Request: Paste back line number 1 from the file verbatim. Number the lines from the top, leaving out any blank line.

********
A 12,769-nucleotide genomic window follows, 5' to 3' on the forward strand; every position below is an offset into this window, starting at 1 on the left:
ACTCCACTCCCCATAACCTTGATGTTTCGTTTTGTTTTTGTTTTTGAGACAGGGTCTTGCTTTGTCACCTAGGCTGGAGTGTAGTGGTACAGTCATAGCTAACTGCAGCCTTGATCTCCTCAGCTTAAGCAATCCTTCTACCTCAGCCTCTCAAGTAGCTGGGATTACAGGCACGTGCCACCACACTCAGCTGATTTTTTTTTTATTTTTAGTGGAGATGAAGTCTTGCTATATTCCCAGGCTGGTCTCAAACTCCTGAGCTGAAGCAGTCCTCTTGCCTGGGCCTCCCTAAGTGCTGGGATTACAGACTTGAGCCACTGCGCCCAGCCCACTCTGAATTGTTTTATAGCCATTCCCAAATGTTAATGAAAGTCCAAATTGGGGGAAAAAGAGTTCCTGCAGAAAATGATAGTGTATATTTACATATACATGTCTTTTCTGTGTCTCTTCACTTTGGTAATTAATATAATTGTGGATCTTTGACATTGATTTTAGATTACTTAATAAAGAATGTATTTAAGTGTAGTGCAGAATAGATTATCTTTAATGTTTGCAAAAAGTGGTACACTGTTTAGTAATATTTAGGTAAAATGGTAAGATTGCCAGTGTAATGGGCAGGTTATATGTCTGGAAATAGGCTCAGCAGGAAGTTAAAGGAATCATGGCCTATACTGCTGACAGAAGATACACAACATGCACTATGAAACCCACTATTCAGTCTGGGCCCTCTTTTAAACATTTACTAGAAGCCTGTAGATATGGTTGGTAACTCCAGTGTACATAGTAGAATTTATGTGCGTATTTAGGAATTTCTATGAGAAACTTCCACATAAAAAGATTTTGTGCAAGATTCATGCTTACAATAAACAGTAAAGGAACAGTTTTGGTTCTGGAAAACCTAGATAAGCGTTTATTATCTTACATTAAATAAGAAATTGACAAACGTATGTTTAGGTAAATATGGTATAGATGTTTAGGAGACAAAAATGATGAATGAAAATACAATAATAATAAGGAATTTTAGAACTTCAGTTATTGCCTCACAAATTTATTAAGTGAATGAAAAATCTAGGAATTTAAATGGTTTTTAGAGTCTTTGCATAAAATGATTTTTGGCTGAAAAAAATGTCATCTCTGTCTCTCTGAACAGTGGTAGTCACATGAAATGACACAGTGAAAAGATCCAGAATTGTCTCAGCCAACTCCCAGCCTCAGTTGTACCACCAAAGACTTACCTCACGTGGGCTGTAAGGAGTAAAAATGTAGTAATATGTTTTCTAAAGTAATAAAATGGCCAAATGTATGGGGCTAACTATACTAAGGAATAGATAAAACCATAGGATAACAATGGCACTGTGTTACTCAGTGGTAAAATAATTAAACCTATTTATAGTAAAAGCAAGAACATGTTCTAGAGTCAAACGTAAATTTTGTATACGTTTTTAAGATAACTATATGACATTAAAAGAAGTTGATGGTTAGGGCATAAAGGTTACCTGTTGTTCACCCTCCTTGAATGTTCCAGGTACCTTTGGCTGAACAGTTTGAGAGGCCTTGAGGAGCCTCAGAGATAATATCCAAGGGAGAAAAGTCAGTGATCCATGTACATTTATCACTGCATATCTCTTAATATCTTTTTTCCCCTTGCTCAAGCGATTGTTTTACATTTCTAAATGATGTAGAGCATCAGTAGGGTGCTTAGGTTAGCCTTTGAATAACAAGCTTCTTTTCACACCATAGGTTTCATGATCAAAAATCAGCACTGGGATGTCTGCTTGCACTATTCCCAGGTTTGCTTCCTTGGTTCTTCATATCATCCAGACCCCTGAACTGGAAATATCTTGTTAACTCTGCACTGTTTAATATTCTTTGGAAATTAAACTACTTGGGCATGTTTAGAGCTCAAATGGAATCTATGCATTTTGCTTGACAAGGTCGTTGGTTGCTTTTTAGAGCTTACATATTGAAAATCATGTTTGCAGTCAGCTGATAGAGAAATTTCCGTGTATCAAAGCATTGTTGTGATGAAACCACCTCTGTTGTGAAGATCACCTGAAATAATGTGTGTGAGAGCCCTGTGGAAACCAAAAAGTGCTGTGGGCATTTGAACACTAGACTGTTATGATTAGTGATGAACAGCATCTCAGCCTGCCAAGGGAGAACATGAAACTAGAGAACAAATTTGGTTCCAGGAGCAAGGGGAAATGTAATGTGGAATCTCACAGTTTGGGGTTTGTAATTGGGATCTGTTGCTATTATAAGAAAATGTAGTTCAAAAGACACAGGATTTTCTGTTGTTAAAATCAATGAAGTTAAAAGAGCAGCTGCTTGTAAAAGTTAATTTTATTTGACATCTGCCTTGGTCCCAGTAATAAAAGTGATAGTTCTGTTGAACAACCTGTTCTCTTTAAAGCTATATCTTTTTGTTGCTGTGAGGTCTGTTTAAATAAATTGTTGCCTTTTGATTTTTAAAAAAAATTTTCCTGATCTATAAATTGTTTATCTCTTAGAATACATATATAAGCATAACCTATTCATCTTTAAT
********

A 12,769-nucleotide genomic window follows, 5' to 3' on the forward strand; every position below is an offset into this window, starting at 1 on the left: